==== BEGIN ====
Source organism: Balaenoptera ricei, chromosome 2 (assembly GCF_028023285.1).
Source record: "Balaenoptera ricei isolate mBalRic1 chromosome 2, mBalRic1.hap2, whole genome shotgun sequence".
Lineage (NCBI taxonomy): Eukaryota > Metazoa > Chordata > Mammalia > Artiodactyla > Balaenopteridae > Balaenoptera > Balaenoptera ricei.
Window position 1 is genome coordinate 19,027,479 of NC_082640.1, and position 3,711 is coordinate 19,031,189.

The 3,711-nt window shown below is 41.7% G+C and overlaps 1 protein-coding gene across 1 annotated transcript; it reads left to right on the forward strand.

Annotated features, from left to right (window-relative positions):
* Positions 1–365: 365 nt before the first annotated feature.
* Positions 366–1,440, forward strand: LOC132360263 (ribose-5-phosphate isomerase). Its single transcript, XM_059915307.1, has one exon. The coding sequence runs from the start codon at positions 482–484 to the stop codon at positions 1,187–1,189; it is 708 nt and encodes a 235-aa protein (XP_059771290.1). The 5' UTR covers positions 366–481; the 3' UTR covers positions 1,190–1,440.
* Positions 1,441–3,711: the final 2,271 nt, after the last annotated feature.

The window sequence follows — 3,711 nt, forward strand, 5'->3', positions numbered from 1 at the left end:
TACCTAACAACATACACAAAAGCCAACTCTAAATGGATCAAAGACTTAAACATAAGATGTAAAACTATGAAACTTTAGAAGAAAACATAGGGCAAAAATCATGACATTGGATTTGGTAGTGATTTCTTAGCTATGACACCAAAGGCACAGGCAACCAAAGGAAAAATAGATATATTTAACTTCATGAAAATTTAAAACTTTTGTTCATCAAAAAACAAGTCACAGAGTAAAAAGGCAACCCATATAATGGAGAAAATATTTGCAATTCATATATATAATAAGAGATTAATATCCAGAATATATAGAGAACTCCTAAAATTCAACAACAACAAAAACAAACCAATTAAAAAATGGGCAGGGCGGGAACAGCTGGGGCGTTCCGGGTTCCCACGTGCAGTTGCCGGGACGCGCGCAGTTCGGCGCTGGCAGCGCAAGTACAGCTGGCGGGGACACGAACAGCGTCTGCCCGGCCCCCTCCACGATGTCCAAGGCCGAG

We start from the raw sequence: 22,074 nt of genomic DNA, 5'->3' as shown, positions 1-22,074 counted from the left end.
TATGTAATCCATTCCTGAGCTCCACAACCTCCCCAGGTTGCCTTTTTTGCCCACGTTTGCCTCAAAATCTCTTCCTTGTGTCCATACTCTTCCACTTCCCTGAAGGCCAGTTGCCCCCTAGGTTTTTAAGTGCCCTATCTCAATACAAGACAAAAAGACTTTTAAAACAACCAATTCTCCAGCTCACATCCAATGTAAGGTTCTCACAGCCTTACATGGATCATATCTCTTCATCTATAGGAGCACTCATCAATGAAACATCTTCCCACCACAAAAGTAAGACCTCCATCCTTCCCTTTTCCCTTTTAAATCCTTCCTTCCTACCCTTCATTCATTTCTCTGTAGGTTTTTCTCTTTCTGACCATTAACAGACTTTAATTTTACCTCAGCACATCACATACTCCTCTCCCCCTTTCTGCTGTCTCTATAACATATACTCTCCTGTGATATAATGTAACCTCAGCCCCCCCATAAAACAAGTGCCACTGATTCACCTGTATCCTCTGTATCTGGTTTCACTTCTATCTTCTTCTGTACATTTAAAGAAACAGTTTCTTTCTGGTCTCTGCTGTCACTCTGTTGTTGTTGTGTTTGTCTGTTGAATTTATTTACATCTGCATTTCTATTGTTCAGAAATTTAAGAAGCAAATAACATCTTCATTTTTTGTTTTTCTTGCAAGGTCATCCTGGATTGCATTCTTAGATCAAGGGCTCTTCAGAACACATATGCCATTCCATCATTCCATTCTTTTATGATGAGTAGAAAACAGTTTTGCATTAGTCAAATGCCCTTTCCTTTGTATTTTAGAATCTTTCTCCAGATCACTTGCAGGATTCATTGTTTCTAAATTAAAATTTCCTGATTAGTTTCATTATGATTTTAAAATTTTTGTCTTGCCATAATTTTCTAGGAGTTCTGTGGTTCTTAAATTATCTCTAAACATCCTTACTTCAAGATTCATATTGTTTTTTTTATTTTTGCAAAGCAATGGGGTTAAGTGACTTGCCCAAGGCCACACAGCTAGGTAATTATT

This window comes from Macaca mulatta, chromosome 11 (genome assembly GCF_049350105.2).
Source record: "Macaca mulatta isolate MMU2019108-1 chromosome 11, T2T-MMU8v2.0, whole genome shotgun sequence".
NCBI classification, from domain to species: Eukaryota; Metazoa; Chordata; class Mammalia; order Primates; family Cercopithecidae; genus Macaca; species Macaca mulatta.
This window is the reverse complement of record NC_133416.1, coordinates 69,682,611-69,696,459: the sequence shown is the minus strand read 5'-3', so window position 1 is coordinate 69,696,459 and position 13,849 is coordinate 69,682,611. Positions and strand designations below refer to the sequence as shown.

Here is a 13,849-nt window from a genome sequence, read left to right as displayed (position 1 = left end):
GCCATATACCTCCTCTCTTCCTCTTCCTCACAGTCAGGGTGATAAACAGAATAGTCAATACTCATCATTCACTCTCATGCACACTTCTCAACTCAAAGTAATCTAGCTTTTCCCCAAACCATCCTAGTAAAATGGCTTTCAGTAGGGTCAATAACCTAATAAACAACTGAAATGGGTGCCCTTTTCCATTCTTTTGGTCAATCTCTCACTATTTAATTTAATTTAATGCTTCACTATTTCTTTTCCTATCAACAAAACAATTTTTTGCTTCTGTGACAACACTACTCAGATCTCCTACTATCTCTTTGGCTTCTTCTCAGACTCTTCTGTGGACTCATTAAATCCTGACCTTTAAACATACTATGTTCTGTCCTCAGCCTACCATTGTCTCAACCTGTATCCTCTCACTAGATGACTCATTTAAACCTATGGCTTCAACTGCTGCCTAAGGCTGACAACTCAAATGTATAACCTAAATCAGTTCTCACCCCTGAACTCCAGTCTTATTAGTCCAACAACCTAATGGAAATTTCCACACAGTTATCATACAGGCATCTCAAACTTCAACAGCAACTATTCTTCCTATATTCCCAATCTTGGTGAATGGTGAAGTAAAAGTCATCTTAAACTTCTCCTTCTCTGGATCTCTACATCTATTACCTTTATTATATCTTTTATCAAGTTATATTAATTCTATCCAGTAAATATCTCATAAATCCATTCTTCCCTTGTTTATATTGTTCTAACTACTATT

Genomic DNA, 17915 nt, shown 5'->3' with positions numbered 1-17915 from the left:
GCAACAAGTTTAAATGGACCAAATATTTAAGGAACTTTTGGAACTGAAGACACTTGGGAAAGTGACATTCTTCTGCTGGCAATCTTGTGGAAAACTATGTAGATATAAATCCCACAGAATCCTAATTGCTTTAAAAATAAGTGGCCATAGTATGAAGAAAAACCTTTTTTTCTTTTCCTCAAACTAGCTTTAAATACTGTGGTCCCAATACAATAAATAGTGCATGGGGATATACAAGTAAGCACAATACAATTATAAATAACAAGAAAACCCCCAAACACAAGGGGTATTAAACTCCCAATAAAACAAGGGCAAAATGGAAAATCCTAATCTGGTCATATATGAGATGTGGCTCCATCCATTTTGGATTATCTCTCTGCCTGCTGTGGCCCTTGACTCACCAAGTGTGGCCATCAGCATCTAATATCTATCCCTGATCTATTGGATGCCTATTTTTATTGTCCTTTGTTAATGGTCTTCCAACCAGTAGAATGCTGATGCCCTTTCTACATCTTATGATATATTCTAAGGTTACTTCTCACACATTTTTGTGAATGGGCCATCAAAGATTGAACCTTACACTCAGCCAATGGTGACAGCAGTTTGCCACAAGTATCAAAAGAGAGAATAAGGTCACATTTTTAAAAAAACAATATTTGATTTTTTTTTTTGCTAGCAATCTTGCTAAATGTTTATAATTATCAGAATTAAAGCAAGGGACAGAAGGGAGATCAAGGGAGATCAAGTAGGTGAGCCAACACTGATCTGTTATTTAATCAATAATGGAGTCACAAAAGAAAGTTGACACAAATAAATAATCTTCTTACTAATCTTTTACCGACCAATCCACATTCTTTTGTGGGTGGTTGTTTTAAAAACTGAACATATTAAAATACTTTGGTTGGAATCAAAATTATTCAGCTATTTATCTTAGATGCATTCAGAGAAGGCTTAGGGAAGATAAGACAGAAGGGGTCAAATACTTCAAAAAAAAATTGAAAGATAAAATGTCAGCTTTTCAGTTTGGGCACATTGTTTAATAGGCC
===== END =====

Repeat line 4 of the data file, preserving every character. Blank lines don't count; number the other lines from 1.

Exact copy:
Window position 1 is genome coordinate 19,027,479 of NC_082640.1, and position 3,711 is coordinate 19,031,189.